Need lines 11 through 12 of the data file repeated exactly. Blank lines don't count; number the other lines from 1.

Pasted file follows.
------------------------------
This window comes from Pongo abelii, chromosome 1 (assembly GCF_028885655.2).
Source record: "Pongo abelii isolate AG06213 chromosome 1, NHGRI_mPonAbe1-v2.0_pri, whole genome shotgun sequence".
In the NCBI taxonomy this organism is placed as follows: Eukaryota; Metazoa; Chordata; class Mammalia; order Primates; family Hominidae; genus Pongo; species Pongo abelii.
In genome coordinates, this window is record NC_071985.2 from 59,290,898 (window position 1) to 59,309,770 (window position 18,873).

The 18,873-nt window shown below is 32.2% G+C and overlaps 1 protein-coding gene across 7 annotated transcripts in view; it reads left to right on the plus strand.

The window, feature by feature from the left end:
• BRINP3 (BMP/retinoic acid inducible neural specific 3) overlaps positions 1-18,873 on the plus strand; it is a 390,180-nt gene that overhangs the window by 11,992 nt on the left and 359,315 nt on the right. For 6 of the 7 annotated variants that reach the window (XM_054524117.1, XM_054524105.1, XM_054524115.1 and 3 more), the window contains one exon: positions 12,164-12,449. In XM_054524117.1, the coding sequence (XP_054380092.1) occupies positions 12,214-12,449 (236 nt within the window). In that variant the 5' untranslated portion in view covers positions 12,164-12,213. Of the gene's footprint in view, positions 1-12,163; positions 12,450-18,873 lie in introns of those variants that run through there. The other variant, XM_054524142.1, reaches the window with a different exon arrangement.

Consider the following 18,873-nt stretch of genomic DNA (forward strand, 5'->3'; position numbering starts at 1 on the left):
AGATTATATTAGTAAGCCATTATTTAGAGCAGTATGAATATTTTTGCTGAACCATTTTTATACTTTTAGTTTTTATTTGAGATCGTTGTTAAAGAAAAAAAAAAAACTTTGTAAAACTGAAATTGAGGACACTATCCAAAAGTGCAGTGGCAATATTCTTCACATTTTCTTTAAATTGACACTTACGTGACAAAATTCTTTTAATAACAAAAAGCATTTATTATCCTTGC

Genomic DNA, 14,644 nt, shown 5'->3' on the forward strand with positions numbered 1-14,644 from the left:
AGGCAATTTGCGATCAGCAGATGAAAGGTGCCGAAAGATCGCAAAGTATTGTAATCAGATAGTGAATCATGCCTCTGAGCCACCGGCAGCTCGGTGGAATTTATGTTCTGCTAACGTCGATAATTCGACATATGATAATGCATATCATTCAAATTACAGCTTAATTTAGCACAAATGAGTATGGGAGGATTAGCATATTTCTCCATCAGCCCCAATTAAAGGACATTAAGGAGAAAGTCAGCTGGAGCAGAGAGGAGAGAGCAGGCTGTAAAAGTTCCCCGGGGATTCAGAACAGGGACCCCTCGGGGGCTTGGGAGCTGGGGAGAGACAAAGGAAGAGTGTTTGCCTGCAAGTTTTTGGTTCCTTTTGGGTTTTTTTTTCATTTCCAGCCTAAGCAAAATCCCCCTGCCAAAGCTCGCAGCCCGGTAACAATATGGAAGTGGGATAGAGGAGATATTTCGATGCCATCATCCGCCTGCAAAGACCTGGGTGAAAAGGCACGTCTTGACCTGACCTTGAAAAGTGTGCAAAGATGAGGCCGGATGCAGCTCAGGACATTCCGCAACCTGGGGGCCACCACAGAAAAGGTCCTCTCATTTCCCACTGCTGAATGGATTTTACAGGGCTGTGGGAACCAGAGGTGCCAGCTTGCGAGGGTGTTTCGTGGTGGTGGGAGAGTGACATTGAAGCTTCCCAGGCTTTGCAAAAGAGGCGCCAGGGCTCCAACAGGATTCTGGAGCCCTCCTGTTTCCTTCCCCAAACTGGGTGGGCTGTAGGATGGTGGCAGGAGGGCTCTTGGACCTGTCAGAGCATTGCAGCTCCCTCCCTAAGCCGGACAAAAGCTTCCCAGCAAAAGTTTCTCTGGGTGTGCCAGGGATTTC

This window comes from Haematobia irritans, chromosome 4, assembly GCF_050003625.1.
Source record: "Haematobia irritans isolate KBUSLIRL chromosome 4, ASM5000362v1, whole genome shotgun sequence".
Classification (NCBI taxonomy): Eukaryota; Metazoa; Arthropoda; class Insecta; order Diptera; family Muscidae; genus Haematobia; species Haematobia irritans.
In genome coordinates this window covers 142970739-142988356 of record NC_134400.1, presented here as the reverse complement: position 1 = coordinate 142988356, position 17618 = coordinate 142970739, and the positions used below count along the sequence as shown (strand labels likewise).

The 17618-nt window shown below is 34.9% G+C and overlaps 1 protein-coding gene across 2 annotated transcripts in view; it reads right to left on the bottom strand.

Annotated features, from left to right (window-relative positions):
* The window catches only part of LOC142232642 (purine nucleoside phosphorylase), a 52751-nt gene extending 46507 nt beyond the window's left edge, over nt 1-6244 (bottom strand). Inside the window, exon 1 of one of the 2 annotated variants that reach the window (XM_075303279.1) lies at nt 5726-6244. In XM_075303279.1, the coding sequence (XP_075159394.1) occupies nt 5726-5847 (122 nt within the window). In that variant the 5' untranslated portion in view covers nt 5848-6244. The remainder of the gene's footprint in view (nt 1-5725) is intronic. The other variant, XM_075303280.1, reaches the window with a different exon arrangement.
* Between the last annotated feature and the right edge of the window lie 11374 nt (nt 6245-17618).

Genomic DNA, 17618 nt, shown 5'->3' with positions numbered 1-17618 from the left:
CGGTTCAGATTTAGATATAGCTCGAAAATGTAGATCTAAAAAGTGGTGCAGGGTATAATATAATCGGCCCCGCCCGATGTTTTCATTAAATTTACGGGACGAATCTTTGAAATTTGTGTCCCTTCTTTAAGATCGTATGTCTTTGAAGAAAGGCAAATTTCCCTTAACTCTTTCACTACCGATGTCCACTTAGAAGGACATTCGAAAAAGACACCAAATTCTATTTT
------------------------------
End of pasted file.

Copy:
AGGCAATTTGCGATCAGCAGATGAAAGGTGCCGAAAGATCGCAAAGTATTGTAATCAGATAGTGAATCATGCCTCTGAGCCACCGGCAGCTCGGTGGAATTTATGTTCTGCTAACGTCGATAATTCGACATATGATAATGCATATCATTCAAATTACAGCTTAATTTAGCACAAATGAGTATGGGAGGATTAGCATATTTCTCCATCAGCCCCAATTAAAGGACATTAAGGAGAAAGTCAGCTGGAGCAGAGAGGAGAGAGCAGGCTGTAAAAGTTCCCCGGGGATTCAGAACAGGGACCCCTCGGGGGCTTGGGAGCTGGGGAGAGACAAAGGAAGAGTGTTTGCCTGCAAGTTTTTGGTTCCTTTTGGGTTTTTTTTTCATTTCCAGCCTAAGCAAAATCCCCCTGCCAAAGCTCGCAGCCCGGTAACAATATGGAAGTGGGATAGAGGAGATATTTCGATGCCATCATCCGCCTGCAAAGACCTGGGTGAAAAGGCACGTCTTGACCTGACCTTGAAAAGTGTGCAAAGATGAGGCCGGATGCAGCTCAGGACATTCCGCAACCTGGGGGCCACCACAGAAAAGGTCCTCTCATTTCCCACTGCTGAATGGATTTTACAGGGCTGTGGGAACCAGAGGTGCCAGCTTGCGAGGGTGTTTCGTGGTGGTGGGAGAGTGACATTGAAGCTTCCCAGGCTTTGCAAAAGAGGCGCCAGGGCTCCAACAGGATTCTGGAGCCCTCCTGTTTCCTTCCCCAAACTGGGTGGGCTGTAGGATGGTGGCAGGAGGGCTCTTGGACCTGTCAGAGCATTGCAGCTCCCTCCCTAAGCCGGACAAAAGCTTCCCAGCAAAAGTTTCTCTGGGTGTGCCAGGGATTTC

This window comes from Haematobia irritans, chromosome 4, assembly GCF_050003625.1.